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Jim McCarthy, our Executive Vice President - Global Head of Product and Sales, looks at the increasing popularity of shopping via social platforms.
The first in a series of deep dives into the payments industry, Jim explores the role that TikTok is playing in ecommerce growth and the future of the payments landscape.
The rise of social media
Social media has transformed the eCommerce playbook by changing how brands engage with their customers online. While I see potential in all the apps, TikTok is interesting. Short-form video is proving immensely popular with people of many different demographics – it's not unique to just Gen Z or Millennials.
The rapid rise of TikTok has been so formidable; it has forced the older platforms to pivot their strategies to incorporate short-form video into their social tech stack, as the data speaks for itself – people love it. This presents opportunities for retailers as suddenly; you have a highly engaged captive audience open to making a purchase should they be sufficiently inspired.
Consumers use an app like TikTok to while away their time and be entertained. If they see something they want to purchase, whether that be through an influencer or one of the ads pushed to them, they are taken out of TikTok's ecosystem to the merchant (I'll come onto the TikTok Shop in a moment). A process often fraught with friction and delays to sale as they navigate the checkout experience.
Every second increases the risk of them changing their mind as this is often an impulse buy, not a planned buy. The consumer is on TikTok to be entertained, not shop. Delays could see them pull back and scroll to the next video, often forgetting the item they were buying.
This is why on an app like TikTok, “speed to purchase” becomes important and why introducing a utopian 'one-click' experience is the goal of most, if not all the social media platforms. Having the ability to accept C2B payments in-app and remove the friction that customers currently experience. Thus, improving the CX and capturing a greater share of the wallet, introducing a new revenue stream for TikTok, who takes a percentage from the sale, as well as extending the merchant’s digital shop window.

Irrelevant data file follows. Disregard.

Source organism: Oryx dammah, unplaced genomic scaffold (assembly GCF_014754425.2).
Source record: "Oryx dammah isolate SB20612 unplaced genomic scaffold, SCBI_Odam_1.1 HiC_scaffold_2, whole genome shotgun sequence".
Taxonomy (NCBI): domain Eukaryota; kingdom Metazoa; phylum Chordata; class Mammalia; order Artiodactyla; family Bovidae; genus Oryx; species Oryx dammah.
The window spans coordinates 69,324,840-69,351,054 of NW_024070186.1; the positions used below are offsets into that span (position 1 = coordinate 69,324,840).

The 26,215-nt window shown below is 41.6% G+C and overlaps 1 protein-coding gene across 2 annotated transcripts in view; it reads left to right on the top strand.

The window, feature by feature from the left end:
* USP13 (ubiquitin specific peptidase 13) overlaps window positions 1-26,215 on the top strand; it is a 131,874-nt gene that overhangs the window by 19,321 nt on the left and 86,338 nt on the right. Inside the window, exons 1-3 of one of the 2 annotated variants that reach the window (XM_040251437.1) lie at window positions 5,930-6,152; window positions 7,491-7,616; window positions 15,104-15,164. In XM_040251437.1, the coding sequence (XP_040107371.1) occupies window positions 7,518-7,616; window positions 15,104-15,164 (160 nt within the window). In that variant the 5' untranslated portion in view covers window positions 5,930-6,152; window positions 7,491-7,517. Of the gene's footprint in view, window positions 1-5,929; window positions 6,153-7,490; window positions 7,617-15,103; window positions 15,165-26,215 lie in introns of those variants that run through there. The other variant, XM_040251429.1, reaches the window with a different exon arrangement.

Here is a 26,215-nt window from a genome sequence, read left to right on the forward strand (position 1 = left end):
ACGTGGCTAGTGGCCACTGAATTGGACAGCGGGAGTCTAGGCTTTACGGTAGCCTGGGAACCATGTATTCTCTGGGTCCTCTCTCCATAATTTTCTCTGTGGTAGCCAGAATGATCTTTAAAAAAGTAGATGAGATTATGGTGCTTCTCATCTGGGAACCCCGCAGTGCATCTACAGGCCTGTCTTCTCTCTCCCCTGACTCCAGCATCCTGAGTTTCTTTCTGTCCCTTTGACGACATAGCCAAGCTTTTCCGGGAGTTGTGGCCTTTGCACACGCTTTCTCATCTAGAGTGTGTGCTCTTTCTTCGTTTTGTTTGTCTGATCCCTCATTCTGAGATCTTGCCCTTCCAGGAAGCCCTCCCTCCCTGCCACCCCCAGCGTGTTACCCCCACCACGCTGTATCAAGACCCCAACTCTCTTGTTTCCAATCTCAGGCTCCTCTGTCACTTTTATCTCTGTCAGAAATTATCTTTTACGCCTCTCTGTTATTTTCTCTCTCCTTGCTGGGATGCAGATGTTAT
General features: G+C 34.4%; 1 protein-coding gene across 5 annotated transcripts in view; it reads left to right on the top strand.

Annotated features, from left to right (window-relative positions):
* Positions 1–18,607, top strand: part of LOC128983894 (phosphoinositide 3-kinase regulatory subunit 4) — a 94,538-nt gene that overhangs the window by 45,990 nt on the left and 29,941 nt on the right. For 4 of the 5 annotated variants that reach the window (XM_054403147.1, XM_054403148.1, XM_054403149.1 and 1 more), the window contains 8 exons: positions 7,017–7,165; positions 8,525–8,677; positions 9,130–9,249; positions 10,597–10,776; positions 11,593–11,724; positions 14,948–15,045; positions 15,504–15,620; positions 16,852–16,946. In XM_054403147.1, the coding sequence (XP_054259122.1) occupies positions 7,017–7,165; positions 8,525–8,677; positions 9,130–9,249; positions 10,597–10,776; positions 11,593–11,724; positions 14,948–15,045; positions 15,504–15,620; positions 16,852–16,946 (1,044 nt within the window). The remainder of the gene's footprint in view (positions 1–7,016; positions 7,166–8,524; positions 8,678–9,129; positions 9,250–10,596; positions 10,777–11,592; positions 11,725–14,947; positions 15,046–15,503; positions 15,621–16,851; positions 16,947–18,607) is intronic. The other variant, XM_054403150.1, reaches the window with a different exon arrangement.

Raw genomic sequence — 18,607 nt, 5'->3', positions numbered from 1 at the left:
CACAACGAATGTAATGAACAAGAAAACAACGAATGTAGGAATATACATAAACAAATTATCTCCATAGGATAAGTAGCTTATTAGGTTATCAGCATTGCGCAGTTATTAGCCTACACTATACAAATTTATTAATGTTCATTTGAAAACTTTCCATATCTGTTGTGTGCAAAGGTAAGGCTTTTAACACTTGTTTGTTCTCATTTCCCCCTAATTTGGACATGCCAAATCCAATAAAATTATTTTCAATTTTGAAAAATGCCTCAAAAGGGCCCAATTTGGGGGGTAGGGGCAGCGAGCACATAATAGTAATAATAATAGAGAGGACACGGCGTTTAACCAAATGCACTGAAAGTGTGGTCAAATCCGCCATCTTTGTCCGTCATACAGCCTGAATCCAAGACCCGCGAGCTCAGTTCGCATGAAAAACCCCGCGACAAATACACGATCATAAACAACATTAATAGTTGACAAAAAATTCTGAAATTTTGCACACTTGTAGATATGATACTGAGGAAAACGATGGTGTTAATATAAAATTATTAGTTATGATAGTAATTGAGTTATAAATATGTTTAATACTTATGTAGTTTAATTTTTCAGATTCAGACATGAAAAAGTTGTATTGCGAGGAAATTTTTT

Understanding the market and the consumers to build trust
China is the undisputed leader in social media C2B payments, with the super app WeChat being the obvious poster child for success. Something that folks often forget, though, is that the tech behind WeChat and some of the other Chinese super apps, like Alipay, exists in a similar guise in both the US and Europe. It's just a case of adoption and growth rates being exponential in China and slower to adopt in the rest of the world.
When thinking about how to replicate WeChat's success in the West, whether that be TikTok or another super app in the making, it's worth studying how WeChat became so intrinsic to Chinese culture. WeChat adopted a clever marketing campaign by introducing digital red envelopes; I think it was back around 2016. Red envelopes, or rather 'Hong Bao,' are an important part of Chinese culture and money-giving to family and friends. In doing so, WeChat accelerated adoption rates by helping to digitize the process and making sending payments a social norm.
It's similar in many ways if you think about the speed of Tap to Pay growth in the UK, specifically London, with the Underground introducing Oyster Cards. That tech was revolutionary when it was launched in 2003, eliminating the need for cash and reducing queues.
Transport for London (TfL) is trusted by Londoners; therefore, when the tech was made available, they trusted it, and once they saw how much it made their lives easier, it swiftly became a standard way to pay for all London transport. The success in London is viewed by many as the catalyst for contactless being adopted more generally by British consumers and trailblazing the way for other world cities to introduce the tech as a convenient way to pay for travel.
My point here is that I think for any payments technology, including an app like TikTok venturing into eCommerce, to become mainstream and a part of everyday life in any country, it needs to tap into the cultural DNA of that country and earn the right to be trusted. What works in China does not work in the UK, the US, or Australia, and vice versa. Shopping behaviours differ from country to country, as do social media consumption habits.
Then, of course, there is understanding the financial and digital regulatory regimes of each country and ensuring TikTok is compliant. That's a complex and often expensive endeavour for any company, and TikTok is no exception. TikTok is also famously experiencing issues in both the US and Europe.
What are the current barriers?
I watched some of the live streaming of TikTok CEO Shou Zi Chew in front of Congress back in March, and that laid bare significant issues that US lawmakers have over TikTok's relationship with China and concerns over data privacy and national security. That hasn't gone away, and TikTok is having trouble attracting merchants to its online shopping service consequently, with the threat of the US government banning the app casting a shadow.